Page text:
Nevertheless, the overwhelming majority of believers on the territory of Ukraine are active parishioners or associate themselves at the cultural level with Orthodoxy. However, with the collapse of the Soviet Union, the political elites of the newly formed Ukrainian state began to attempt a total break with the Russian Orthodox Church, ROC. Until 1990, the so-called exarchates existed on the territory of the Byelorussian and Ukrainian SSR – church jurisdictions subordinate to the Moscow Patriarchate of the ROC. On January 30-31, 1990, the Council of Bishops of the Russian Orthodox Church adopted the “Regulations on the Exarchates”, which provided the Ukrainian and Belarusian exarchates with the right of complete self-government, distribution of finances, etc., not counting only theological issues that were assigned to the competence of the General Council. Also, with the consent of the Moscow Patriarchate, the Ukrainian Exarchate received the right to be called an independent church. The Ukrainian Orthodox Church of the Moscow Patriarchate (UOC-MP), which still exists to this day, was formed, numbering the overwhelming majority of believers.
At the same time, a schism began within the Orthodox Church. In 1990-1992, the head of the UOC-MP was Metropolitan Filaret (Denisenko). On May 27, 1992, the Bishops’ Council of the UOC-MP deposed Filaret for schismatic activity and elected Vladimir (Sabodan) Metropolitan of Kiev and All Ukraine.
Filaret harboured a grudge. He acquired the support of anti-Russian nationalists and established contacts with another Orthodox sect – the Ukrainian Autocephalous Orthodox Church. With this insignificant supporter, he held an “alternative” nationalist Council only one month after his deposal, at which he was appointed patriarch of the so-called unauthorized “Ukrainian Orthodox Church of the Kiev Patriarchate”, which historically never existed and which was not recognized by any of the local Orthodox churches. In fact, a semblance of a Protestant sect was formed. At the same time, in the 90s, Filaret began to look for ways to court the Patriarchate of Constantinople, which could theoretically grant the small break away sect the legitimate status of autocephaly.
Seeing the dangerous tendencies and the desire for self-government, the Moscow Patriarchate granted full autonomy to the UOC-MP. At the Council of the ROC, which was attended by all the ruling bishops of the UOC, a special definition was adopted: ”To confirm the status of independence and self-rule of the Ukrainian Orthodox Church, which received the rights of broad autonomy according to the definition of the Bishops’ Council of the Russian Orthodox Church in 1990”. It would seem that Ukrainian anti-Russian sentiment should have calmed down after this.
However, the political ambitions that guided the political elites of Ukraine after the “Colour revolution” of 2014 prevailed. In April, 2018, the government of President Petro Poroshenko decided to go for a total break. The President personally and the Verkhovna Rada (Ukrainian parliament) appealed to the Patriarchate of Constantinople to get a so-called tomos – a special certificate of autocephaly of the church – for the two non-canonical structures operating in the country; the Kyiv Patriarchate and the Ukrainian Autocephalous Orthodox Church. The request violated the fundamental provision of the Ukrainian constitution on non-interference of the state in the affairs of the Church.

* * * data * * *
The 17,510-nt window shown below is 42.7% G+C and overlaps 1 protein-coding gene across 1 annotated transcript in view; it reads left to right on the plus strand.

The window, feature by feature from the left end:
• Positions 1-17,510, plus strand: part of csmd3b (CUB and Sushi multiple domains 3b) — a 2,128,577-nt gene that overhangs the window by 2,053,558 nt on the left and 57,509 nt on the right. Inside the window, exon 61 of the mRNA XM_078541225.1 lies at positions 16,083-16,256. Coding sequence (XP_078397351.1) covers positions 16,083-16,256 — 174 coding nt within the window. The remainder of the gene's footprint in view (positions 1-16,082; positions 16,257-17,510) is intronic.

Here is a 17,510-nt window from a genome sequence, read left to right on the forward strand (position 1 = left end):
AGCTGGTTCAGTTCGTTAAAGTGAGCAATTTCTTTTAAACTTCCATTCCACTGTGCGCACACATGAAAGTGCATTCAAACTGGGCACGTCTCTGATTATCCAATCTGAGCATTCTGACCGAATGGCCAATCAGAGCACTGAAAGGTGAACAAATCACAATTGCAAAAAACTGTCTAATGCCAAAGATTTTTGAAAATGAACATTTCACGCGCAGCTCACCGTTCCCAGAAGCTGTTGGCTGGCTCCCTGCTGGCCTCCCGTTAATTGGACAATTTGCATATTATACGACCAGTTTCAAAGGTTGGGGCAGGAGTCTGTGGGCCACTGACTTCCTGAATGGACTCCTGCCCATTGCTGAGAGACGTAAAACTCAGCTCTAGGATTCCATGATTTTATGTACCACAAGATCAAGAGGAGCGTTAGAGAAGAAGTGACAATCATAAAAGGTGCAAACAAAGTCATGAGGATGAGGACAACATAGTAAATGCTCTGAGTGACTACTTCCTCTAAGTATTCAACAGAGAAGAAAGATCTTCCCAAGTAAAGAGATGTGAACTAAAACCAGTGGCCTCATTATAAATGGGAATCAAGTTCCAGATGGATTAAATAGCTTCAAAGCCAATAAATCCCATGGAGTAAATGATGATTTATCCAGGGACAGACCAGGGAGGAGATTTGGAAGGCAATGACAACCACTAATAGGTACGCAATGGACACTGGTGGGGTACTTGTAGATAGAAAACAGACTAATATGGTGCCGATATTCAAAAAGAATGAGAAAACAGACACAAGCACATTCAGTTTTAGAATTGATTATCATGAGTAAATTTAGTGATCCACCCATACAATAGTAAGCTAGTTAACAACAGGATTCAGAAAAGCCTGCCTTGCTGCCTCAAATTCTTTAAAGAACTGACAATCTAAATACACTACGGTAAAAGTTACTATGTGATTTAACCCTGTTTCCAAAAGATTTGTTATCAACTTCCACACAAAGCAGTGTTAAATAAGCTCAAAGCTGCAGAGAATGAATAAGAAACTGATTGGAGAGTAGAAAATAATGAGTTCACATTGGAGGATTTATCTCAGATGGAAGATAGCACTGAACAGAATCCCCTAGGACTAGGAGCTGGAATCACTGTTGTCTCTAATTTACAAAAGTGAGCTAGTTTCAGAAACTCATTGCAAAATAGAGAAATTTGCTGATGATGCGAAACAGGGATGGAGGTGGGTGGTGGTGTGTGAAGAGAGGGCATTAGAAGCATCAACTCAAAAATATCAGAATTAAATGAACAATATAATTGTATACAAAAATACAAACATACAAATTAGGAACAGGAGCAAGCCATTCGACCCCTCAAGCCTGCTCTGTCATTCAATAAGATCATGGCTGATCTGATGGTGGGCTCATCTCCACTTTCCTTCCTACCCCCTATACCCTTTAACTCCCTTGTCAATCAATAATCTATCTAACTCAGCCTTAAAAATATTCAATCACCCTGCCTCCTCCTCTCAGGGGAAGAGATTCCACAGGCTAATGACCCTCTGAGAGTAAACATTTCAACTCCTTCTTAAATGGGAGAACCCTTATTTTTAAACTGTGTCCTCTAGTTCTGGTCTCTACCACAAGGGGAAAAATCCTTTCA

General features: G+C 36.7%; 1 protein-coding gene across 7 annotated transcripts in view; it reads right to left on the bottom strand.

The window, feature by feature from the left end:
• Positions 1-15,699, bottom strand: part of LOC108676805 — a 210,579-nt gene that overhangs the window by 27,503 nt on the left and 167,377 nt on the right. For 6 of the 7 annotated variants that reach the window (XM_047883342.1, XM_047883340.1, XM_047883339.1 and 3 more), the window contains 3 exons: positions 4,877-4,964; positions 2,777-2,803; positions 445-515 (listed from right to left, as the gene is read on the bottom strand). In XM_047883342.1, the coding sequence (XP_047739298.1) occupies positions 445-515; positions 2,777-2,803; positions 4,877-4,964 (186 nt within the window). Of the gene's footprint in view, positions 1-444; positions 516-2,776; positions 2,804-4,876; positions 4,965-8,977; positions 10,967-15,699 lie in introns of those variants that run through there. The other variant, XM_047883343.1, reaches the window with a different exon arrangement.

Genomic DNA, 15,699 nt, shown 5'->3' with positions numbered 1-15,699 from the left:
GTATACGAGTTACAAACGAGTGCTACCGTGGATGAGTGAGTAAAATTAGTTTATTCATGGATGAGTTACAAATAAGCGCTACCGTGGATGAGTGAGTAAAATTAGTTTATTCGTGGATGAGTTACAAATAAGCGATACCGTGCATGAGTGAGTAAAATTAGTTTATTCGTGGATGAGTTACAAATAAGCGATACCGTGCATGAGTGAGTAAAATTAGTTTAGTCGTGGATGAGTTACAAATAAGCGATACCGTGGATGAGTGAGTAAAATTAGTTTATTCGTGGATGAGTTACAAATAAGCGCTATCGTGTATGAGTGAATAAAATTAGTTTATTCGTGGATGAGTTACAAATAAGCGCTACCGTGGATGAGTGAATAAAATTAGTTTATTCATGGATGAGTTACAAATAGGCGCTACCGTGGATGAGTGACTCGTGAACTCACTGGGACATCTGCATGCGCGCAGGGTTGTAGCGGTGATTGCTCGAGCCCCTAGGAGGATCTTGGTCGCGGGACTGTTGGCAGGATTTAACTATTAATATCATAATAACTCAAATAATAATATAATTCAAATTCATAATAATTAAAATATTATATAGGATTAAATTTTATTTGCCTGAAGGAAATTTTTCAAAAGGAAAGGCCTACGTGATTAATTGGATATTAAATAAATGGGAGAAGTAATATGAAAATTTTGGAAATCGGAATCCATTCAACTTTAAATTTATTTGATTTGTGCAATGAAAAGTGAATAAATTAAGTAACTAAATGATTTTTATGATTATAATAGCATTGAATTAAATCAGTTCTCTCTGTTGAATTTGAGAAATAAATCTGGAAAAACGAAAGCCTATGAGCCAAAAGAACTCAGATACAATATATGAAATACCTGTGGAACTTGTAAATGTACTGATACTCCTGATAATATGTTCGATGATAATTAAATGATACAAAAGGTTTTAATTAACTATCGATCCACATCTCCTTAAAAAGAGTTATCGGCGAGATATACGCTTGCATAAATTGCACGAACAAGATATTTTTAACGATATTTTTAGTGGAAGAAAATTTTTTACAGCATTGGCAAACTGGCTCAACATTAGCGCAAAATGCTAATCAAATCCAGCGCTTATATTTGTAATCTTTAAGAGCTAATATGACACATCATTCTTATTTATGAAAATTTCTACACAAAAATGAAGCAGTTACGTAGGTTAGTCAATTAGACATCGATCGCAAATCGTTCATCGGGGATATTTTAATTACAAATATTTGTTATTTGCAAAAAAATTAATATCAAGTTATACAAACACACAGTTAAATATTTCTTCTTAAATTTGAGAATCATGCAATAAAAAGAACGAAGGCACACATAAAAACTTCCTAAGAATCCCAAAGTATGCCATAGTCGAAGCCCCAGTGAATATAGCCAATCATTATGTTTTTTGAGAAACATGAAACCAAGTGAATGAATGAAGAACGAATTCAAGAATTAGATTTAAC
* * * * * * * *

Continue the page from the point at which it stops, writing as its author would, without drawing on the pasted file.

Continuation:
UOC-MP, which is the most numerous and canonical, did not apply to Constantinople for such status.
The Patriarchate of Constantinople granted this request. In 2019, as part of his election campaign, Poroshenko presented the tomos as one of his main achievements. As part of his election campaign, Poroshenko even organized a so-called “tomos-tour”, where he travelled to the regions of Ukraine and demonstrated this tomos, which he had brought from Constantinople (today’s Istanbul).
Contrary to Poroshenko’s expectations, there was no mass exodus of believers from UOC-MP to the newly established church. At the same time, the seizures of Orthodox churches and monasteries of the UOC-MP by armed nationalists supported by the West, who received the highest ”blessing” from the pro-American Patriarchate of Constantinople and the post-Maidan authorities, continue throughout Ukraine. Completely independent from Moscow, the Ukrainian Orthodox Church of the Moscow Patriarchate remains the leading confessional group, serving year after year on a peacekeeping mission in southern Ukraine, where the Ukrainian army is fighting against local rebels who demand autonomy.
What the presidency of Volodymyr Zelenskyy will bring, we don’t know yet. Will the pendulum of Ukrainian politics return towards integration with Russia? In such a case, a common religious identity will become the ideological foundation of a peaceful “reconquest” of Russia in the common civilizational space of Ukraine and Russia. This is well understood by the pro-Western elites of Ukraine, so the power and media pressure on the canonical Orthodox Church will only intensify in the coming years.